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Frogpond 42.1 • 2019

Museum of Haiku
Literature Award

Haiku & Senryu

Essay 1 - "Down East Haiku"

Essay 2 - "Farewell Haiku"




Book Reviews


"Down East Haiku"

by Charles Trumbull

"Down East Haiku" from A Field Guide to North American Haiku
(complete PDF version)

Here is a sample excerpt from the opening page of this essay:

Haiku are nature poems. What better place to study nature haiku than the U.S. state of Maine? This installment of the Field Guide departs from our usual format in that we are not considering season words (snow, butterflies, etc.) or haiku topics (season, landscape, animals, etc.) but rather what we might call “haiku of place.” The place in the current case is the U.S. state of Maine.

The two most prominent Maine haikuists are probably Bruce Ross and Paul MacNeil, both of them “from away” (not natives) as they say in Maine. Born in Hamilton, Ont., Ross taught literature the University of Maine and several places out of state before returning to Maine with his wife, Astrid Andreescu, also a haiku poet, a few years ago. They live in Bangor, where Ross runs Tancho Press, whose first publication was A Scent of Pine, A Maine Haiku Anthology (2011). Ross also founded the Bangor Haiku Group, believed to be the only active haiku group in the state.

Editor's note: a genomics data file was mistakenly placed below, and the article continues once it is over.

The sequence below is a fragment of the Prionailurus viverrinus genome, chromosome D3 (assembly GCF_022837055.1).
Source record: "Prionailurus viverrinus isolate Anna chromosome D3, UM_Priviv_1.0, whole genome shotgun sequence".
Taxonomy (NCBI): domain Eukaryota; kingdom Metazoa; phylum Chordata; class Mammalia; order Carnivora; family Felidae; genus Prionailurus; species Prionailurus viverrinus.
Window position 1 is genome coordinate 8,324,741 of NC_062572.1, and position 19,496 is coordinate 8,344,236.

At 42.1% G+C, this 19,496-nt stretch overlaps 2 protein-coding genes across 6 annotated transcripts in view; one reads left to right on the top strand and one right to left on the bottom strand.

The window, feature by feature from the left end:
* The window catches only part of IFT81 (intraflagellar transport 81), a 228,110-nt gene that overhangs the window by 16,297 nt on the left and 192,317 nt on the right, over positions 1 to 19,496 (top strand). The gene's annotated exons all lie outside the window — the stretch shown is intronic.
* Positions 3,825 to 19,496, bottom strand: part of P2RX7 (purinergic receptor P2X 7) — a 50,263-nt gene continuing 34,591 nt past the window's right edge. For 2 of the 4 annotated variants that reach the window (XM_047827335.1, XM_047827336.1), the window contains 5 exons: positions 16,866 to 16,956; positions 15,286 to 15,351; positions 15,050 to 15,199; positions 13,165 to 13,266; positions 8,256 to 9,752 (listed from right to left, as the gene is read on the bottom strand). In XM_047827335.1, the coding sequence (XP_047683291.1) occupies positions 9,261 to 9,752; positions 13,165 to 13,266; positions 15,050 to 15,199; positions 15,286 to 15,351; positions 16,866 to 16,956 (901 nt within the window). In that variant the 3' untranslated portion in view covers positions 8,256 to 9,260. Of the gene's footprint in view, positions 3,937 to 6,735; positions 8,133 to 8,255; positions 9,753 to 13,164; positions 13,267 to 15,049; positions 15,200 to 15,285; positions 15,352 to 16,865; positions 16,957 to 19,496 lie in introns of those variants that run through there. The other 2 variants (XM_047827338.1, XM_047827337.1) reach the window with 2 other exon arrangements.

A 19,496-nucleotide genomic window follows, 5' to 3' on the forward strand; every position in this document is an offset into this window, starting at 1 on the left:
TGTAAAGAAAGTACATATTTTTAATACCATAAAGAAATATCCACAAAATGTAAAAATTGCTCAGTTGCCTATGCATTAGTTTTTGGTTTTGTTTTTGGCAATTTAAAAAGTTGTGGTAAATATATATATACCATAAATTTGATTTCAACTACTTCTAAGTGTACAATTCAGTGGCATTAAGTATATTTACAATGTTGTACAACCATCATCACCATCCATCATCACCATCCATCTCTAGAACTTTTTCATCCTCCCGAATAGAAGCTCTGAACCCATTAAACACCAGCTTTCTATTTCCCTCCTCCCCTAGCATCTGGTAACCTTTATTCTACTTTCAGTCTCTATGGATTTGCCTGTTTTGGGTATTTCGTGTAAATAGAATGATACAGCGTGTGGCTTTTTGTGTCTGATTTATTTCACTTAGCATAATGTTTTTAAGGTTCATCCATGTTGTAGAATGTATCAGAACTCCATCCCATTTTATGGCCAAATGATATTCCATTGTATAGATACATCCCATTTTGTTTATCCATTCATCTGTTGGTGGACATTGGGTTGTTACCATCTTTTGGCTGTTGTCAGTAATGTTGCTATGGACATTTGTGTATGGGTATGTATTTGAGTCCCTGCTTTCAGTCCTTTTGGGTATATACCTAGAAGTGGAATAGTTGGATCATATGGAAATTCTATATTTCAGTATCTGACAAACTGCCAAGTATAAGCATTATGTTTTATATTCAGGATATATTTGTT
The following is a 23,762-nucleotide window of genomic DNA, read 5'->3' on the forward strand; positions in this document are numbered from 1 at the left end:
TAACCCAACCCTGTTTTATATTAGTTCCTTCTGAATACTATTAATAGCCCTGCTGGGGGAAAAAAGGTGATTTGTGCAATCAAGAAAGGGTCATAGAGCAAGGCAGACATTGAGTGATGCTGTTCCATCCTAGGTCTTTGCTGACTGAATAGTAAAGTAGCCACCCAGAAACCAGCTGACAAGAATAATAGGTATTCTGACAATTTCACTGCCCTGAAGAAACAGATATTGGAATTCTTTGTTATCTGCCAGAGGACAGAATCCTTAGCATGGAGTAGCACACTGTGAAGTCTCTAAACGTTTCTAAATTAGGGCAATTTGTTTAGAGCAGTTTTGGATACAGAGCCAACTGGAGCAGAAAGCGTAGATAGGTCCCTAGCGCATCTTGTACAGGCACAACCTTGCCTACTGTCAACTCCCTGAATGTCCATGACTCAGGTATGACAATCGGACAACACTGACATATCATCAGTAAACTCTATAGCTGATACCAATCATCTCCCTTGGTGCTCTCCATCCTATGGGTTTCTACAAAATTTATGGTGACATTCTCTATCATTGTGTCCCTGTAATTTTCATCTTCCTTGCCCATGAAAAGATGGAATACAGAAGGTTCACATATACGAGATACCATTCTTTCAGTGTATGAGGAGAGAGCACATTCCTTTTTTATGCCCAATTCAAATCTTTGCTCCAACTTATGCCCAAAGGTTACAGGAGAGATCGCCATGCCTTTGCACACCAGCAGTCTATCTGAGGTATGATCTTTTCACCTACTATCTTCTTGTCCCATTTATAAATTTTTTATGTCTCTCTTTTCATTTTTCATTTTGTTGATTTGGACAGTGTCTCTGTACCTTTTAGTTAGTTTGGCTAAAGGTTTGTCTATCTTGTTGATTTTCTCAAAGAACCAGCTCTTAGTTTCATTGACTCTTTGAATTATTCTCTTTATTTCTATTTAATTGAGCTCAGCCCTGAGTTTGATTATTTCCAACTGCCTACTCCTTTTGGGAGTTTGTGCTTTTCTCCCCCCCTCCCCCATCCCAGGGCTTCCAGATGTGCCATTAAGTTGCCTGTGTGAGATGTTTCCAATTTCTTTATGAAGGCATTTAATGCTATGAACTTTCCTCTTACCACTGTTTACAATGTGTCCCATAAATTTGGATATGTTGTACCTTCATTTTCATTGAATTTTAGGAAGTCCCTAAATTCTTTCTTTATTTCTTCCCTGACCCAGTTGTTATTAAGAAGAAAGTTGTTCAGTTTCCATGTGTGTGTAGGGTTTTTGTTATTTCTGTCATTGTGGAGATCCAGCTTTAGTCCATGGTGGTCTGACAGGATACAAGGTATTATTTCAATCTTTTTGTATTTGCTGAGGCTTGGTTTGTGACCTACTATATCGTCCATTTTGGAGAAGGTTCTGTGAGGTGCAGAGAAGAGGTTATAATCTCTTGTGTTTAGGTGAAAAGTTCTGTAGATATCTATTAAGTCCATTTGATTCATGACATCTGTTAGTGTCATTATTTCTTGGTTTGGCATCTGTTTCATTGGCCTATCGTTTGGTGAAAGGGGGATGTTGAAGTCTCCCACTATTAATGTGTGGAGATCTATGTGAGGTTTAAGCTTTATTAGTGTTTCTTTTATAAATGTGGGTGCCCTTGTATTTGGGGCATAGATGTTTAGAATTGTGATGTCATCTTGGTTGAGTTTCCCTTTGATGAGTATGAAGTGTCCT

MacNeil’s mother also hailed from Bangor and, though Paul was born in Massachusetts and lives now mostly in Ocala, Fla., he spends the summer months at a camp on Lake Onawa in Monson, Maine, where he invites fellow poets to visit for R & R (relaxation & renku). Other Maine residents include Anne LB Davidson, who came from New York and now resides in Saco; British-born Kirsty Karkow, who retired to Waldoboro; and Tyler Pruett who lives in Augusta. Adam Traynor resides in Portland and Lynda True in Cape Neddick.

Natives of Maine include Marjorie Bates Pratt (born in Waterville), Cor van den Heuvel (Biddeford), Arizona Zipper (the White Mountains, now living in Fryeburg), and Catherine J.S. Lee (Eastport). Other haikuists born in Maine but now living elsewhere include Gary Hotham (born in Presque Isle), Robert Henry Poulin (Waterville), Gary LeBel (Bath), Dan McCullough (Old Orchard Beach), and Karina M. Young (Augusta). The work these haikuists do, however, is typically not specific to Maine.

[essay continues for several more pages] . . .

. . .

Trumbull, Charles. "'Down East Haiku' from A Field Guide to North American Haiku." Frogpond 42.1, Winter 2019, 91-103.

This excerpt inclues the first page of the essay: page 91-92. The complete essay includes pages 91-103. To read the complete essay, click on the link to the PDF version:

"Down East Haiku" from A Field Guide to North American Haiku
(complete PDF version)